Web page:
Don and Joe, those cheeky chappies over the pond, spent the week arguing about counting. And well they might, counting in English can be tricky.
The style of many newspapers (including this one) is to spell numbers under 10 but use digits after that. Spell out eight, but digitise 18. But then you run into exceptions. For time, write 6.35 am. Not six 35. And one million is expressed as a word, but add just one more and it’s back to figures: 1,000,001.
Then there’s the hokey-cokey of the spoken “and”. Sometimes it’s in, sometimes it’s out. When you say 143 (one hundred and forty-three), you need the “and” after the hundred. But when you say 1143, (one thousand, one hundred and forty-three) you don’t put an “and” between the thousand and the hundred. You don’t do it after tens of thousands but do after hundreds of thousands, then the “and” also returns (briefly) after a million. For 1,000,043 you’d say one million and forty-three. Though you need the “and”, because one million forty-three is ambiguous. But you don’t need any “ands” at all when writing digits.
You’ll notice I’ve been hyphenating written numbers under 100. This is a newspaper style thing that has become habit . George Orwell had the same habit. The correct title of his novel isn’t 1984, it is Nineteen Eighty-Four. But it is perfectly acceptable to write eighty four.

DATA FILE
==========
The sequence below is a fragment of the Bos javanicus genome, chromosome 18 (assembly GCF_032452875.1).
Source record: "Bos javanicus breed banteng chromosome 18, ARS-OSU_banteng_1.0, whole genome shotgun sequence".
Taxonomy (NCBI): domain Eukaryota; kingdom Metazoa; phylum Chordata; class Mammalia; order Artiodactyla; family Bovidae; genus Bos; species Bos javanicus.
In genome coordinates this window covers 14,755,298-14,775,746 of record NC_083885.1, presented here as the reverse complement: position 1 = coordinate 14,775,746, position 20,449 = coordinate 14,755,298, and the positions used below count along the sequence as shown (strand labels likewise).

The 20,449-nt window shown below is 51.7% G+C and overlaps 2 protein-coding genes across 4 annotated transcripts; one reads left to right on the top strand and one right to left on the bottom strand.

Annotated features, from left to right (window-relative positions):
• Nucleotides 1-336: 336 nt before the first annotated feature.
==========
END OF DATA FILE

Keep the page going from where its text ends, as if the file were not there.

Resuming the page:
I get annoyed at apostrophes in decades when written as digits. Again, because it is the way I was taught. I like the ’60s, ’70s and ’80s to have apostrophes denoting the missing 19. But I hate seeing them as the 60’s, 70’s and 80’s. What is that apostrophe for?
I find the distinction between ordinal and cardinal numbers rather satisfying. A cardinal number expresses an amount: three, four, or five cats. While an ordinal number gives the position in a list: the third, seventh, or ninth cat. But I don’t like ordinal numbers in dates. I’d insist upon November 7, 2020. Again it’s the newspaper obsession for using the least space possible. The extra ink for November the 7th is wasteful.
The exceptions to my space fixation are noon and midnight. I prefer them written out. They need extra space but it might take the reader a bit of working out to decide which of 12.00 pm and 12.00 am is in daylight.
The main problem with numbers is that, like an American election, there are very few clear rules.
Word of the week
Unknowable, inexpressible. EG: “I rarely waste my time pondering the indicible machinations of Mr Trump’s mind.”
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